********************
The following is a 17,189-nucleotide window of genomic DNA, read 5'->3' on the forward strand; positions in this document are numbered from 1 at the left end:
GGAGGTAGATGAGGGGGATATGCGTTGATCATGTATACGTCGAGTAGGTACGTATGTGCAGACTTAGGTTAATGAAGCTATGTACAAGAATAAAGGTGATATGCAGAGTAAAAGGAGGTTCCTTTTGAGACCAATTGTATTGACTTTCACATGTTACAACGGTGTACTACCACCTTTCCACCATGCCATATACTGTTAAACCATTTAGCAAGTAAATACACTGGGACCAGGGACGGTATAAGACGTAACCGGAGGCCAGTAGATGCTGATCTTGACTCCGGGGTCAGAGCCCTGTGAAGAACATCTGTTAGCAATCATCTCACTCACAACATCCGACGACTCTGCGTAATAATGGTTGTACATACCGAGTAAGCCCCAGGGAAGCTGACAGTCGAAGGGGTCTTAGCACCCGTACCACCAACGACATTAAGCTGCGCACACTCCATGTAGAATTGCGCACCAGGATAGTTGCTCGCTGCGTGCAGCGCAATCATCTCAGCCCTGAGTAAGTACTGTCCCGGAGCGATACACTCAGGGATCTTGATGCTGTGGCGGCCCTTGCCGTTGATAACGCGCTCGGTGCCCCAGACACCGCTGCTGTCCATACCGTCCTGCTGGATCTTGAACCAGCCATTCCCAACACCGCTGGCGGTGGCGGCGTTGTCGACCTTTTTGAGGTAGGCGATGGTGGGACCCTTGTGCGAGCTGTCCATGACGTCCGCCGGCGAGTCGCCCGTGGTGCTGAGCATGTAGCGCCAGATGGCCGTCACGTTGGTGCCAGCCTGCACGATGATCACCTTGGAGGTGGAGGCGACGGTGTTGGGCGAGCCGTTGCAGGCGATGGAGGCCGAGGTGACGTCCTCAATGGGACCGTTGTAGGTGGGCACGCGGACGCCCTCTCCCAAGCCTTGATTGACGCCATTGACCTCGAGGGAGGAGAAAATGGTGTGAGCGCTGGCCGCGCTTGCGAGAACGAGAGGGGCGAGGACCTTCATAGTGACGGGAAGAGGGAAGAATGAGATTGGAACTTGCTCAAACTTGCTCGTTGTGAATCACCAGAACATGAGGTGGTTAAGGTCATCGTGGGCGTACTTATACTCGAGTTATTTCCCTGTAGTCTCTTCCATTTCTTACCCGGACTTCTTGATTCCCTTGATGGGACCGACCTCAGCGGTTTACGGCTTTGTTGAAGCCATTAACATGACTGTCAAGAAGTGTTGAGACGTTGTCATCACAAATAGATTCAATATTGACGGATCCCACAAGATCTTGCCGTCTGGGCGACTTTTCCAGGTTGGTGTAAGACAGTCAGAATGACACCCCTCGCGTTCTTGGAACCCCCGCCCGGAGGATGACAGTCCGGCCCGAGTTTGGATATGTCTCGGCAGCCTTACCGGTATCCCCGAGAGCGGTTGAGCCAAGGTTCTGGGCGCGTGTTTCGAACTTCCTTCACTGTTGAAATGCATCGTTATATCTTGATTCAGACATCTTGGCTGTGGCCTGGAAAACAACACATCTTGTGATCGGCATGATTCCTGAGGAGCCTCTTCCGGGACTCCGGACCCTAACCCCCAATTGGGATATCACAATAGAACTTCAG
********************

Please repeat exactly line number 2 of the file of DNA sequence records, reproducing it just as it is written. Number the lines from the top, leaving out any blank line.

GGAGGTAGATGAGGGGGATATGCGTTGATCATGTATACGTCGAGTAGGTACGTATGTGCAGACTTAGGTTAATGAAGCTATGTACAAGAATAAAGGTGATATGCAGAGTAAAAGGAGGTTCCTTTTGAGACCAATTGTATTGACTTTCACATGTTACAACGGTGTACTACCACCTTTCCACCATGCCATATACTGTTAAACCATTTAGCAAGTAAATACACTGGGACCAGGGACGGTATAAGACGTAACCGGAGGCCAGTAGATGCTGATCTTGACTCCGGGGTCAGAGCCCTGTGAAGAACATCTGTTAGCAATCATCTCACTCACAACATCCGACGACTCTGCGTAATAATGGTTGTACATACCGAGTAAGCCCCAGGGAAGCTGACAGTCGAAGGGGTCTTAGCACCCGTACCACCAACGACATTAAGCTGCGCACACTCCATGTAGAATTGCGCACCAGGATAGTTGCTCGCTGCGTGCAGCGCAATCATCTCAGCCCTGAGTAAGTACTGTCCCGGAGCGATACACTCAGGGATCTTGATGCTGTGGCGGCCCTTGCCGTTGATAACGCGCTCGGTGCCCCAGACACCGCTGCTGTCCATACCGTCCTGCTGGATCTTGAACCAGCCATTCCCAACACCGCTGGCGGTGGCGGCGTTGTCGACCTTTTTGAGGTAGGCGATGGTGGGACCCTTGTGCGAGCTGTCCATGACGTCCGCCGGCGAGTCGCCCGTGGTGCTGAGCATGTAGCGCCAGATGGCCGTCACGTTGGTGCCAGCCTGCACGATGATCACCTTGGAGGTGGAGGCGACGGTGTTGGGCGAGCCGTTGCAGGCGATGGAGGCCGAGGTGACGTCCTCAATGGGACCGTTGTAGGTGGGCACGCGGACGCCCTCTCCCAAGCCTTGATTGACGCCATTGACCTCGAGGGAGGAGAAAATGGTGTGAGCGCTGGCCGCGCTTGCGAGAACGAGAGGGGCGAGGACCTTCATAGTGACGGGAAGAGGGAAGAATGAGATTGGAACTTGCTCAAACTTGCTCGTTGTGAATCACCAGAACATGAGGTGGTTAAGGTCATCGTGGGCGTACTTATACTCGAGTTATTTCCCTGTAGTCTCTTCCATTTCTTACCCGGACTTCTTGATTCCCTTGATGGGACCGACCTCAGCGGTTTACGGCTTTGTTGAAGCCATTAACATGACTGTCAAGAAGTGTTGAGACGTTGTCATCACAAATAGATTCAATATTGACGGATCCCACAAGATCTTGCCGTCTGGGCGACTTTTCCAGGTTGGTGTAAGACAGTCAGAATGACACCCCTCGCGTTCTTGGAACCCCCGCCCGGAGGATGACAGTCCGGCCCGAGTTTGGATATGTCTCGGCAGCCTTACCGGTATCCCCGAGAGCGGTTGAGCCAAGGTTCTGGGCGCGTGTTTCGAACTTCCTTCACTGTTGAAATGCATCGTTATATCTTGATTCAGACATCTTGGCTGTGGCCTGGAAAACAACACATCTTGTGATCGGCATGATTCCTGAGGAGCCTCTTCCGGGACTCCGGACCCTAACCCCCAATTGGGATATCACAATAGAACTTCAG